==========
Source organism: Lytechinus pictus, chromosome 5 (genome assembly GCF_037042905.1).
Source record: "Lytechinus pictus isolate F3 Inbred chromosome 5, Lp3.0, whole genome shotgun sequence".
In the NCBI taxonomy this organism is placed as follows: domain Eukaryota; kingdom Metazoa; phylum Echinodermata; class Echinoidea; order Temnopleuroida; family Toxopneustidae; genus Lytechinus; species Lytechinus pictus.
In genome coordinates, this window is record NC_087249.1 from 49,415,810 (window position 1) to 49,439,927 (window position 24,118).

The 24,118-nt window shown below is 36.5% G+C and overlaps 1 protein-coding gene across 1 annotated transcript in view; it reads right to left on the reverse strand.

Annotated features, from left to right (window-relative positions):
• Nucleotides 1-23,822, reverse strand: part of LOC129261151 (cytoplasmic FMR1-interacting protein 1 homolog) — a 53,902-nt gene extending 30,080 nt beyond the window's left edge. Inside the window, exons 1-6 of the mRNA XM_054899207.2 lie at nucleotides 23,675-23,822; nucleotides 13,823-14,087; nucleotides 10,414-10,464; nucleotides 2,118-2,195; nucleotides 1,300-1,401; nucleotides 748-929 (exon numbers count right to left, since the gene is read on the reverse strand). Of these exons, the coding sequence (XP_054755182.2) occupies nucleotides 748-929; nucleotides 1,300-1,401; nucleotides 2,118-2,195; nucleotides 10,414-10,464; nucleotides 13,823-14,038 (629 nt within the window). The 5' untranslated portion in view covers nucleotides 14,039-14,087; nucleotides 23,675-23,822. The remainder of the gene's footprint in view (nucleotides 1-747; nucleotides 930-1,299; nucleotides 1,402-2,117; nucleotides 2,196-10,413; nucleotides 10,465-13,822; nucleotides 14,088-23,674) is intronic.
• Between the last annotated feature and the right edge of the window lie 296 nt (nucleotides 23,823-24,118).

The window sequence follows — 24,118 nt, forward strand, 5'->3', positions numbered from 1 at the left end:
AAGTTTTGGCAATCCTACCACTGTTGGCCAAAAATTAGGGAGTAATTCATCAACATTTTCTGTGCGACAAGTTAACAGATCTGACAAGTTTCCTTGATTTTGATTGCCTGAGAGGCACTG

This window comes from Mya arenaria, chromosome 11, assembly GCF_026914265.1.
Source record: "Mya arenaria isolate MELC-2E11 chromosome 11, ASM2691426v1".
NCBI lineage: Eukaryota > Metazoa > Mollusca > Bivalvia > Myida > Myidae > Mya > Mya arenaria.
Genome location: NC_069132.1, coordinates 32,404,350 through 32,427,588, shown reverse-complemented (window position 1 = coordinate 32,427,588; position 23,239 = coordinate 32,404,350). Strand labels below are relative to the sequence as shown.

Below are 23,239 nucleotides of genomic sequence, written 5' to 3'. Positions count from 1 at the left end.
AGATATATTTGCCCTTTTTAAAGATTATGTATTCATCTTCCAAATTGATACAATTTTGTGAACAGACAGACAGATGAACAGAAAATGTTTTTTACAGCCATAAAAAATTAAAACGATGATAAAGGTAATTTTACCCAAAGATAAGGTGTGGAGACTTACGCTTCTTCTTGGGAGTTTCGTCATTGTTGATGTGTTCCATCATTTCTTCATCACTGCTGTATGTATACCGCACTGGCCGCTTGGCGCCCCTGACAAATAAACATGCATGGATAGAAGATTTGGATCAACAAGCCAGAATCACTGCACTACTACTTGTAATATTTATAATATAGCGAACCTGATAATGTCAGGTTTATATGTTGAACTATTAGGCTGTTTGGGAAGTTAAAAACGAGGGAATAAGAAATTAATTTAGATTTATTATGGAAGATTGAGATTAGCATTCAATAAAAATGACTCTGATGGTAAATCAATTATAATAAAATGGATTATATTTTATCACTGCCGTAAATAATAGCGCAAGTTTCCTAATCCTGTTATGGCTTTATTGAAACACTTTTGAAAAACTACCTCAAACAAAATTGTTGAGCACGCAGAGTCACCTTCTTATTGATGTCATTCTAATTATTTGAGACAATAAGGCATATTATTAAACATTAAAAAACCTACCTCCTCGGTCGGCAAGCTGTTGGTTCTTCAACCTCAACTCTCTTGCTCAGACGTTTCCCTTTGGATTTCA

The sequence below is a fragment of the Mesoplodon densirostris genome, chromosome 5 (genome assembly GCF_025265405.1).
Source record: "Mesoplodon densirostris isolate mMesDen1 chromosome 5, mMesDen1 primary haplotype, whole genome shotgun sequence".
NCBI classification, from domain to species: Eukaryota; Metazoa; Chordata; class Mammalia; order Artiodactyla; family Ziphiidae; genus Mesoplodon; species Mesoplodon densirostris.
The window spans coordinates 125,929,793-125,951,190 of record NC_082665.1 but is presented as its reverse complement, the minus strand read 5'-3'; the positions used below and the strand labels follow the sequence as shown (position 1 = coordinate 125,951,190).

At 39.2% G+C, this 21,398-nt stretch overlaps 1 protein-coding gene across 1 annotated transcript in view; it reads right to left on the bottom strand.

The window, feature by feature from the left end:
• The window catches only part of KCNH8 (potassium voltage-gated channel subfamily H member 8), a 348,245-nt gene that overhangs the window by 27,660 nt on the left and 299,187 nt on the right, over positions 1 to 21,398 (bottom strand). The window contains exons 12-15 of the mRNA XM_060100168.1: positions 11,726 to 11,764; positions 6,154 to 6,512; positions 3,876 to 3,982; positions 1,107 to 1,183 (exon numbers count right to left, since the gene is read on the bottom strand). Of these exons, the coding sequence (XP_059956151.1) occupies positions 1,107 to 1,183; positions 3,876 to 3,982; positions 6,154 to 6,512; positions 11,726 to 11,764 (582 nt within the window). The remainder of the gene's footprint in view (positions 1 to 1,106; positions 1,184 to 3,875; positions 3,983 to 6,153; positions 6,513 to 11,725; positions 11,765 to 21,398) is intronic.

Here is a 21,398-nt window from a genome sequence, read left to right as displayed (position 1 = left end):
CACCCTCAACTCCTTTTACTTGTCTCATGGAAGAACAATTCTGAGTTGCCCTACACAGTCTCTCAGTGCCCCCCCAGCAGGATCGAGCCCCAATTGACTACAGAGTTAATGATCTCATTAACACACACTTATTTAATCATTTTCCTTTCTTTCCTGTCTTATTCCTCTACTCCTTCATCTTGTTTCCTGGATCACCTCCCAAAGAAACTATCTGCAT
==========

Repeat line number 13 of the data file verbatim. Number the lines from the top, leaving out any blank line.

NCBI lineage: Eukaryota > Metazoa > Mollusca > Bivalvia > Myida > Myidae > Mya > Mya arenaria.